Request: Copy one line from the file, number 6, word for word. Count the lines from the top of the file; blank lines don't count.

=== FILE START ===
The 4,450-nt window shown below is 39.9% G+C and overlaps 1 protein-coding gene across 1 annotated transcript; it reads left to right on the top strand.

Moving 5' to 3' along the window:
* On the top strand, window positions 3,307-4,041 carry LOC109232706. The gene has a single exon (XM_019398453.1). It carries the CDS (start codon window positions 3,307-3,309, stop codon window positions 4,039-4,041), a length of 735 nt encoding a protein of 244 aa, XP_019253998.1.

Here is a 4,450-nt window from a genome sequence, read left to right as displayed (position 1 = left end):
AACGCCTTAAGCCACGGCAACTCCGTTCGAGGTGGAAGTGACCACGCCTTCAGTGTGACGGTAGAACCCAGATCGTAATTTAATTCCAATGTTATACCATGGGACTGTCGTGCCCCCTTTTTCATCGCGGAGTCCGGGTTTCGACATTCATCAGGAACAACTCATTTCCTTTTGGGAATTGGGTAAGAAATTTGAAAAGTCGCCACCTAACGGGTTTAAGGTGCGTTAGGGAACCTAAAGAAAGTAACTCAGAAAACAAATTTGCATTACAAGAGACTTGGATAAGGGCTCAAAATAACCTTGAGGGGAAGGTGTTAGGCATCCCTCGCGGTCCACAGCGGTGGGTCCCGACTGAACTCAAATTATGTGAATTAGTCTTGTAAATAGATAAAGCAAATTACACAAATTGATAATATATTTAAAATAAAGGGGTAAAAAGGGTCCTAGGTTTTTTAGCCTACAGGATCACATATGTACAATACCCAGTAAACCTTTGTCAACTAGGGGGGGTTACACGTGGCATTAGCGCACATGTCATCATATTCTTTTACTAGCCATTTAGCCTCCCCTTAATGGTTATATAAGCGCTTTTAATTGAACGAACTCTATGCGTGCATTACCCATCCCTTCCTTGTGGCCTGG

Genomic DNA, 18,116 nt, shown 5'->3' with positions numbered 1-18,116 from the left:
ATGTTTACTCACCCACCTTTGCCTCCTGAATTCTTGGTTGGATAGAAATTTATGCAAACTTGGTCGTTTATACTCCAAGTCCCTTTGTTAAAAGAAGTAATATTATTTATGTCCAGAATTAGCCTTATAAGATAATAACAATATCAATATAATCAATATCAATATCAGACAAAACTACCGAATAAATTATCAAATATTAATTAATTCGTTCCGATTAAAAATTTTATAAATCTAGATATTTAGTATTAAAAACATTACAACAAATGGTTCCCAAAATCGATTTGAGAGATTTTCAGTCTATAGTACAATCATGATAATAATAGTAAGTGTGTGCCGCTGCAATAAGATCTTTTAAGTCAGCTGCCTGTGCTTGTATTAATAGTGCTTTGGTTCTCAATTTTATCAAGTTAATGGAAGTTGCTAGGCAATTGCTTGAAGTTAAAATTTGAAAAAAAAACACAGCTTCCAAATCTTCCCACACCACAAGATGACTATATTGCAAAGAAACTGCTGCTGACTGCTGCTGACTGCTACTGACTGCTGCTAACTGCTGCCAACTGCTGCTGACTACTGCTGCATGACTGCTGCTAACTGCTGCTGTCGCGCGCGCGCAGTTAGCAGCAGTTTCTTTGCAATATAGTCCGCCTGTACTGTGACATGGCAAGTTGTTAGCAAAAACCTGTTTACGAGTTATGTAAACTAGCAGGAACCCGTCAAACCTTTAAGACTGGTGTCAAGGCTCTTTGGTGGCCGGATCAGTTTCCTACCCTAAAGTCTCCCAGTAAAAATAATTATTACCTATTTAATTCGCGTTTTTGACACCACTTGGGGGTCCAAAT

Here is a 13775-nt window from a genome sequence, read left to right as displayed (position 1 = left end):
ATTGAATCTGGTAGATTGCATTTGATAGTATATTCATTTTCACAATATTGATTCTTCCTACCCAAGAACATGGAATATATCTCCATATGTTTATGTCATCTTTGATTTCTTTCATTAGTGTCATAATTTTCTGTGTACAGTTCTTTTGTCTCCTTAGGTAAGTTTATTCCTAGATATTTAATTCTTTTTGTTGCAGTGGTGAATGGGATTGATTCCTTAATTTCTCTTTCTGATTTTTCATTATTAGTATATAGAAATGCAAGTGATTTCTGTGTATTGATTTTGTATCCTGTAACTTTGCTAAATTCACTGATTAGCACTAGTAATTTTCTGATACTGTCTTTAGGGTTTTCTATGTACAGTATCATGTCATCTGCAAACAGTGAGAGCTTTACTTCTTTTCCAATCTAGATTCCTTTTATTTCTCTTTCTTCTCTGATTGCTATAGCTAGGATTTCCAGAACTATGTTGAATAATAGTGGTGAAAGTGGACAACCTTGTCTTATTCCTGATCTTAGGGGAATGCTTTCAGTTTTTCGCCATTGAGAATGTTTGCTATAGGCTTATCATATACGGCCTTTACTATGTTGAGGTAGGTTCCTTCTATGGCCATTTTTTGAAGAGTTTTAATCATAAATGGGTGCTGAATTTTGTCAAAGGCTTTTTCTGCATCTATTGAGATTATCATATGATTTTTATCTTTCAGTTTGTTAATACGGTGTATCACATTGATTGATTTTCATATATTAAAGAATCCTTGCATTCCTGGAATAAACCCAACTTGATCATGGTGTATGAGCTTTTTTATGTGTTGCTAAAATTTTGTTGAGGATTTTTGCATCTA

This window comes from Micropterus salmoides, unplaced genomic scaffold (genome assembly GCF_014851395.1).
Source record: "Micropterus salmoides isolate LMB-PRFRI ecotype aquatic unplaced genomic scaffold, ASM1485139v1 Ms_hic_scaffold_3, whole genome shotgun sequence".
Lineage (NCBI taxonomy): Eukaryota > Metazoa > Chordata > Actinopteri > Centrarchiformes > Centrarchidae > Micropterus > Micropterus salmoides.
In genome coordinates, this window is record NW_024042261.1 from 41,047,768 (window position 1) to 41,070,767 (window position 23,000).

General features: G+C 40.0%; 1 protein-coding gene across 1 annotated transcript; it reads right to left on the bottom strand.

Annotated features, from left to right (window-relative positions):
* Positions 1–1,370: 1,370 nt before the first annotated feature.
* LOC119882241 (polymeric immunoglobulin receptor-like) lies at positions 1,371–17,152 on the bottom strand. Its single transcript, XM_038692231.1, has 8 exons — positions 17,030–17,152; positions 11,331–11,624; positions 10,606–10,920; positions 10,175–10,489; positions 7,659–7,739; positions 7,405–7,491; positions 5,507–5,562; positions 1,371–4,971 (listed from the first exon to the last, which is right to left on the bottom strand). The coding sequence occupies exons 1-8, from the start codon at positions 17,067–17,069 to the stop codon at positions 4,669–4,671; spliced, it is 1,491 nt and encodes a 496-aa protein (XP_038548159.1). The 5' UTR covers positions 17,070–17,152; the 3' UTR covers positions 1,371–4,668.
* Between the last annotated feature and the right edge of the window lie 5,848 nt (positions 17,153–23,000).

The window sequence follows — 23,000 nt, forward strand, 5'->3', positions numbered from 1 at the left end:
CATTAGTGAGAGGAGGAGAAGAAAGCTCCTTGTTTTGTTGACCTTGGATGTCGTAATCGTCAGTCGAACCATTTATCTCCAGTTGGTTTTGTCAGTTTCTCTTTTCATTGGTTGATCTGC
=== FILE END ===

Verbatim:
Genomic DNA, 18,116 nt, shown 5'->3' with positions numbered 1-18,116 from the left: